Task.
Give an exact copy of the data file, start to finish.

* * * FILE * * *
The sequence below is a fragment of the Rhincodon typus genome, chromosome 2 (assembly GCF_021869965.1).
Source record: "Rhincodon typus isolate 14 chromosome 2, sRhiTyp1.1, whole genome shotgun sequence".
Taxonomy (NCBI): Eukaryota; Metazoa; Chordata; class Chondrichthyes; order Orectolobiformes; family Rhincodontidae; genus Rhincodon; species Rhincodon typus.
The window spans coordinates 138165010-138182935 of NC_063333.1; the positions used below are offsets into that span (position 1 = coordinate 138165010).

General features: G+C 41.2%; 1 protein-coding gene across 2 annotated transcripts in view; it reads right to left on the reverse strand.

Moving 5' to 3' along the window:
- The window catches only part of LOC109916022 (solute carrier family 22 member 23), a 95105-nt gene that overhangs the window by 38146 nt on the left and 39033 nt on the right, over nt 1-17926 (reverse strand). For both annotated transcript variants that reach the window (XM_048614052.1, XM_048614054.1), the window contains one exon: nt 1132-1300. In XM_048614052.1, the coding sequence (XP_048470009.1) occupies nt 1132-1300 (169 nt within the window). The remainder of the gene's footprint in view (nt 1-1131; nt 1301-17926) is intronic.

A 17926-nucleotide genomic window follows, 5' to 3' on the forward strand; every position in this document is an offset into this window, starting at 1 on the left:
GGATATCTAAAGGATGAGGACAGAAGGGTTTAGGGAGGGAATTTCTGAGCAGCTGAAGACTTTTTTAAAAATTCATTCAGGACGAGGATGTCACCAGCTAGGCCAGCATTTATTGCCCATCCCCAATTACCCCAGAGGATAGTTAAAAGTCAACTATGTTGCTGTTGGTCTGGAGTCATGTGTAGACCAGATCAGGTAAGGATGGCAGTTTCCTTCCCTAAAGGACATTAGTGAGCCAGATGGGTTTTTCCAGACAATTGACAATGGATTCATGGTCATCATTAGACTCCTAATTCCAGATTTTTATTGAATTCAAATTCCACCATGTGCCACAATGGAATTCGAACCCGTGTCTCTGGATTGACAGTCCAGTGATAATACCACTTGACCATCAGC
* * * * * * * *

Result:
The sequence below is a fragment of the Rhincodon typus genome, chromosome 2 (assembly GCF_021869965.1).
Source record: "Rhincodon typus isolate 14 chromosome 2, sRhiTyp1.1, whole genome shotgun sequence".
Taxonomy (NCBI): Eukaryota; Metazoa; Chordata; class Chondrichthyes; order Orectolobiformes; family Rhincodontidae; genus Rhincodon; species Rhincodon typus.
The window spans coordinates 138165010-138182935 of NC_063333.1; the positions used below are offsets into that span (position 1 = coordinate 138165010).

General features: G+C 41.2%; 1 protein-coding gene across 2 annotated transcripts in view; it reads right to left on the reverse strand.

Moving 5' to 3' along the window:
- The window catches only part of LOC109916022 (solute carrier family 22 member 23), a 95105-nt gene that overhangs the window by 38146 nt on the left and 39033 nt on the right, over nt 1-17926 (reverse strand). For both annotated transcript variants that reach the window (XM_048614052.1, XM_048614054.1), the window contains one exon: nt 1132-1300. In XM_048614052.1, the coding sequence (XP_048470009.1) occupies nt 1132-1300 (169 nt within the window). The remainder of the gene's footprint in view (nt 1-1131; nt 1301-17926) is intronic.

A 17926-nucleotide genomic window follows, 5' to 3' on the forward strand; every position in this document is an offset into this window, starting at 1 on the left:
GGATATCTAAAGGATGAGGACAGAAGGGTTTAGGGAGGGAATTTCTGAGCAGCTGAAGACTTTTTTAAAAATTCATTCAGGACGAGGATGTCACCAGCTAGGCCAGCATTTATTGCCCATCCCCAATTACCCCAGAGGATAGTTAAAAGTCAACTATGTTGCTGTTGGTCTGGAGTCATGTGTAGACCAGATCAGGTAAGGATGGCAGTTTCCTTCCCTAAAGGACATTAGTGAGCCAGATGGGTTTTTCCAGACAATTGACAATGGATTCATGGTCATCATTAGACTCCTAATTCCAGATTTTTATTGAATTCAAATTCCACCATGTGCCACAATGGAATTCGAACCCGTGTCTCTGGATTGACAGTCCAGTGATAATACCACTTGACCATCAGC